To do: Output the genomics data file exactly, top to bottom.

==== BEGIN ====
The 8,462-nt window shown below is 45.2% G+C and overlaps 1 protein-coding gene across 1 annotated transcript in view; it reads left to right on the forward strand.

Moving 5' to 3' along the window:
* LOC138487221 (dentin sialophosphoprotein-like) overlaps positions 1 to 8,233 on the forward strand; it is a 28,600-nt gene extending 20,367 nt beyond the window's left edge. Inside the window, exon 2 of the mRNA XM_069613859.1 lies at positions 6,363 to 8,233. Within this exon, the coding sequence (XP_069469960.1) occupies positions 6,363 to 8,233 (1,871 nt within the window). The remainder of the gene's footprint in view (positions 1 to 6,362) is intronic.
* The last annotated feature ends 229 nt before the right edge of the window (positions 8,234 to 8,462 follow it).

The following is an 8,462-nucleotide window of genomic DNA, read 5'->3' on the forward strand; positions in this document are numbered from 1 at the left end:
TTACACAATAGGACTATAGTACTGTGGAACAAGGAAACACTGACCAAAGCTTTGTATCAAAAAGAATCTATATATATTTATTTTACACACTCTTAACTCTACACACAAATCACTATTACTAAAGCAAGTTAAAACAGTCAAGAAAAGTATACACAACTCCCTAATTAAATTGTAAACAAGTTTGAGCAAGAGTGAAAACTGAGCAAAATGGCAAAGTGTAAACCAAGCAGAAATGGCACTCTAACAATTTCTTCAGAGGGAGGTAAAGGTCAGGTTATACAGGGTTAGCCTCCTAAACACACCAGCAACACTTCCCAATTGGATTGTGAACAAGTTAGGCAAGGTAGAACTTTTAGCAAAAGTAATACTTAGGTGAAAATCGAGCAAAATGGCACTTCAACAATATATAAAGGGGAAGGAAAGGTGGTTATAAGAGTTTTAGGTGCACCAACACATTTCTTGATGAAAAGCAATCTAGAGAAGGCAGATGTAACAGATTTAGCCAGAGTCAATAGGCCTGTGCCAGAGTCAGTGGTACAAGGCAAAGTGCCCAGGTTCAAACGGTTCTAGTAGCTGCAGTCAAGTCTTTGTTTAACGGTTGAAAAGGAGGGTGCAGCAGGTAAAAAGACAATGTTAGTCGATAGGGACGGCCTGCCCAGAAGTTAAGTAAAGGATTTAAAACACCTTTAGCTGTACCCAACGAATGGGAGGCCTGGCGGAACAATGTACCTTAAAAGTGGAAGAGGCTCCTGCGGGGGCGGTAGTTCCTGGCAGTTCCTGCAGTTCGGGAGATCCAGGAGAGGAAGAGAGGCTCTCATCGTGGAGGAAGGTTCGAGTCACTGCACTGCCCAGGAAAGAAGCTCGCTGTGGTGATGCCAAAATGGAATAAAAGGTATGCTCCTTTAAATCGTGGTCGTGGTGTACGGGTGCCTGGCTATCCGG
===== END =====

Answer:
The 8,462-nt window shown below is 45.2% G+C and overlaps 1 protein-coding gene across 1 annotated transcript in view; it reads left to right on the forward strand.

Moving 5' to 3' along the window:
* LOC138487221 (dentin sialophosphoprotein-like) overlaps positions 1 to 8,233 on the forward strand; it is a 28,600-nt gene extending 20,367 nt beyond the window's left edge. Inside the window, exon 2 of the mRNA XM_069613859.1 lies at positions 6,363 to 8,233. Within this exon, the coding sequence (XP_069469960.1) occupies positions 6,363 to 8,233 (1,871 nt within the window). The remainder of the gene's footprint in view (positions 1 to 6,362) is intronic.
* The last annotated feature ends 229 nt before the right edge of the window (positions 8,234 to 8,462 follow it).

The following is an 8,462-nucleotide window of genomic DNA, read 5'->3' on the forward strand; positions in this document are numbered from 1 at the left end:
TTACACAATAGGACTATAGTACTGTGGAACAAGGAAACACTGACCAAAGCTTTGTATCAAAAAGAATCTATATATATTTATTTTACACACTCTTAACTCTACACACAAATCACTATTACTAAAGCAAGTTAAAACAGTCAAGAAAAGTATACACAACTCCCTAATTAAATTGTAAACAAGTTTGAGCAAGAGTGAAAACTGAGCAAAATGGCAAAGTGTAAACCAAGCAGAAATGGCACTCTAACAATTTCTTCAGAGGGAGGTAAAGGTCAGGTTATACAGGGTTAGCCTCCTAAACACACCAGCAACACTTCCCAATTGGATTGTGAACAAGTTAGGCAAGGTAGAACTTTTAGCAAAAGTAATACTTAGGTGAAAATCGAGCAAAATGGCACTTCAACAATATATAAAGGGGAAGGAAAGGTGGTTATAAGAGTTTTAGGTGCACCAACACATTTCTTGATGAAAAGCAATCTAGAGAAGGCAGATGTAACAGATTTAGCCAGAGTCAATAGGCCTGTGCCAGAGTCAGTGGTACAAGGCAAAGTGCCCAGGTTCAAACGGTTCTAGTAGCTGCAGTCAAGTCTTTGTTTAACGGTTGAAAAGGAGGGTGCAGCAGGTAAAAAGACAATGTTAGTCGATAGGGACGGCCTGCCCAGAAGTTAAGTAAAGGATTTAAAACACCTTTAGCTGTACCCAACGAATGGGAGGCCTGGCGGAACAATGTACCTTAAAAGTGGAAGAGGCTCCTGCGGGGGCGGTAGTTCCTGGCAGTTCCTGCAGTTCGGGAGATCCAGGAGAGGAAGAGAGGCTCTCATCGTGGAGGAAGGTTCGAGTCACTGCACTGCCCAGGAAAGAAGCTCGCTGTGGTGATGCCAAAATGGAATAAAAGGTATGCTCCTTTAAATCGTGGTCGTGGTGTACGGGTGCCTGGCTATCCGG